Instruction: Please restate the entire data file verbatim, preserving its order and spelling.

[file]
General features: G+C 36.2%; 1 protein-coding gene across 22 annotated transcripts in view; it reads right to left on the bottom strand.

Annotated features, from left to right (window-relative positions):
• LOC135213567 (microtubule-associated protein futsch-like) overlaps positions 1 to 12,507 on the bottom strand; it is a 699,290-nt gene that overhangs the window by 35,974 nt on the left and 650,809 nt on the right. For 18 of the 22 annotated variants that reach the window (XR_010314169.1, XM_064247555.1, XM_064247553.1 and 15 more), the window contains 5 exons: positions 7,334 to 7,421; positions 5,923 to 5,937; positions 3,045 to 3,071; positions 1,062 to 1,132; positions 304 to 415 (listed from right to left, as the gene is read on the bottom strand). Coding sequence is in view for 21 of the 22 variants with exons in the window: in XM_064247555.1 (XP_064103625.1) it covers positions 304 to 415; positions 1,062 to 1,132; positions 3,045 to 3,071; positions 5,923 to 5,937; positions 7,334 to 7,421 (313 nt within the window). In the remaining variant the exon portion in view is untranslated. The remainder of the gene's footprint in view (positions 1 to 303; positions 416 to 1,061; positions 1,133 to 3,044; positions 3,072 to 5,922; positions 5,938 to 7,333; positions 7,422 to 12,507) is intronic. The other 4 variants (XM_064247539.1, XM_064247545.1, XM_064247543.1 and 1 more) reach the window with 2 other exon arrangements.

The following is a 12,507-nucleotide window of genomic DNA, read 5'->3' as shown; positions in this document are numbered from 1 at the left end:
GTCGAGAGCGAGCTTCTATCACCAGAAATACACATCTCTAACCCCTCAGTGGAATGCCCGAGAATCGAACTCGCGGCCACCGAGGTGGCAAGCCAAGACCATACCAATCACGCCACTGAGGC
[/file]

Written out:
General features: G+C 36.2%; 1 protein-coding gene across 22 annotated transcripts in view; it reads right to left on the bottom strand.

Annotated features, from left to right (window-relative positions):
• LOC135213567 (microtubule-associated protein futsch-like) overlaps positions 1 to 12,507 on the bottom strand; it is a 699,290-nt gene that overhangs the window by 35,974 nt on the left and 650,809 nt on the right. For 18 of the 22 annotated variants that reach the window (XR_010314169.1, XM_064247555.1, XM_064247553.1 and 15 more), the window contains 5 exons: positions 7,334 to 7,421; positions 5,923 to 5,937; positions 3,045 to 3,071; positions 1,062 to 1,132; positions 304 to 415 (listed from right to left, as the gene is read on the bottom strand). Coding sequence is in view for 21 of the 22 variants with exons in the window: in XM_064247555.1 (XP_064103625.1) it covers positions 304 to 415; positions 1,062 to 1,132; positions 3,045 to 3,071; positions 5,923 to 5,937; positions 7,334 to 7,421 (313 nt within the window). In the remaining variant the exon portion in view is untranslated. The remainder of the gene's footprint in view (positions 1 to 303; positions 416 to 1,061; positions 1,133 to 3,044; positions 3,072 to 5,922; positions 5,938 to 7,333; positions 7,422 to 12,507) is intronic. The other 4 variants (XM_064247539.1, XM_064247545.1, XM_064247543.1 and 1 more) reach the window with 2 other exon arrangements.

The following is a 12,507-nucleotide window of genomic DNA, read 5'->3' as shown; positions in this document are numbered from 1 at the left end:
GTCGAGAGCGAGCTTCTATCACCAGAAATACACATCTCTAACCCCTCAGTGGAATGCCCGAGAATCGAACTCGCGGCCACCGAGGTGGCAAGCCAAGACCATACCAATCACGCCACTGAGGC